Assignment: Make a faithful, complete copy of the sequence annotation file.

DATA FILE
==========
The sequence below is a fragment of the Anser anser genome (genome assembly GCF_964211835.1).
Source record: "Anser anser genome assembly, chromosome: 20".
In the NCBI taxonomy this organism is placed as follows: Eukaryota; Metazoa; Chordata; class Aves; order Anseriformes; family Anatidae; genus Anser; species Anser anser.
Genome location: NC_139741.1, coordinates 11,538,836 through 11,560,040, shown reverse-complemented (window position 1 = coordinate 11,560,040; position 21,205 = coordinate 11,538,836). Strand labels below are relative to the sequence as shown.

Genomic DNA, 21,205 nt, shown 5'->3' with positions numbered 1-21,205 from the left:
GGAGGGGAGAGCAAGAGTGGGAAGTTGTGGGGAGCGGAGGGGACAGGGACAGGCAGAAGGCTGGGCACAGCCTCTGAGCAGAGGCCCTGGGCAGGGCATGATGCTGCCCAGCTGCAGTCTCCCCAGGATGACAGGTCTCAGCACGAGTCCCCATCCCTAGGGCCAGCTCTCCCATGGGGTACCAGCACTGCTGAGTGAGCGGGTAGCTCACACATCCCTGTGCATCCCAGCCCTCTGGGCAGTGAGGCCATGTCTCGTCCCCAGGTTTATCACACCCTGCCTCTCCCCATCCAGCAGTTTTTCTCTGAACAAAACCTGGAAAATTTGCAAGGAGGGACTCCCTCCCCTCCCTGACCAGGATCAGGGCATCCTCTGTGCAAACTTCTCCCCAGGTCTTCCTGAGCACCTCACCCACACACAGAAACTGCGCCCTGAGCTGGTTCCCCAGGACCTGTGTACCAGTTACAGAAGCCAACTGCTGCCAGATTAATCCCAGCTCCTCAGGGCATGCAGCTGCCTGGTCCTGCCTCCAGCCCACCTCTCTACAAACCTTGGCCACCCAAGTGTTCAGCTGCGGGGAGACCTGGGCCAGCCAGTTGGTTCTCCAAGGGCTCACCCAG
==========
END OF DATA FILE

The sequence below is a fragment of the Anser anser genome (genome assembly GCF_964211835.1).
Source record: "Anser anser genome assembly, chromosome: 20".
In the NCBI taxonomy this organism is placed as follows: Eukaryota; Metazoa; Chordata; class Aves; order Anseriformes; family Anatidae; genus Anser; species Anser anser.
Genome location: NC_139741.1, coordinates 11,538,836 through 11,560,040, shown reverse-complemented (window position 1 = coordinate 11,560,040; position 21,205 = coordinate 11,538,836). Strand labels below are relative to the sequence as shown.

Genomic DNA, 21,205 nt, shown 5'->3' with positions numbered 1-21,205 from the left:
GGAGGGGAGAGCAAGAGTGGGAAGTTGTGGGGAGCGGAGGGGACAGGGACAGGCAGAAGGCTGGGCACAGCCTCTGAGCAGAGGCCCTGGGCAGGGCATGATGCTGCCCAGCTGCAGTCTCCCCAGGATGACAGGTCTCAGCACGAGTCCCCATCCCTAGGGCCAGCTCTCCCATGGGGTACCAGCACTGCTGAGTGAGCGGGTAGCTCACACATCCCTGTGCATCCCAGCCCTCTGGGCAGTGAGGCCATGTCTCGTCCCCAGGTTTATCACACCCTGCCTCTCCCCATCCAGCAGTTTTTCTCTGAACAAAACCTGGAAAATTTGCAAGGAGGGACTCCCTCCCCTCCCTGACCAGGATCAGGGCATCCTCTGTGCAAACTTCTCCCCAGGTCTTCCTGAGCACCTCACCCACACACAGAAACTGCGCCCTGAGCTGGTTCCCCAGGACCTGTGTACCAGTTACAGAAGCCAACTGCTGCCAGATTAATCCCAGCTCCTCAGGGCATGCAGCTGCCTGGTCCTGCCTCCAGCCCACCTCTCTACAAACCTTGGCCACCCAAGTGTTCAGCTGCGGGGAGACCTGGGCCAGCCAGTTGGTTCTCCAAGGGCTCACCCAG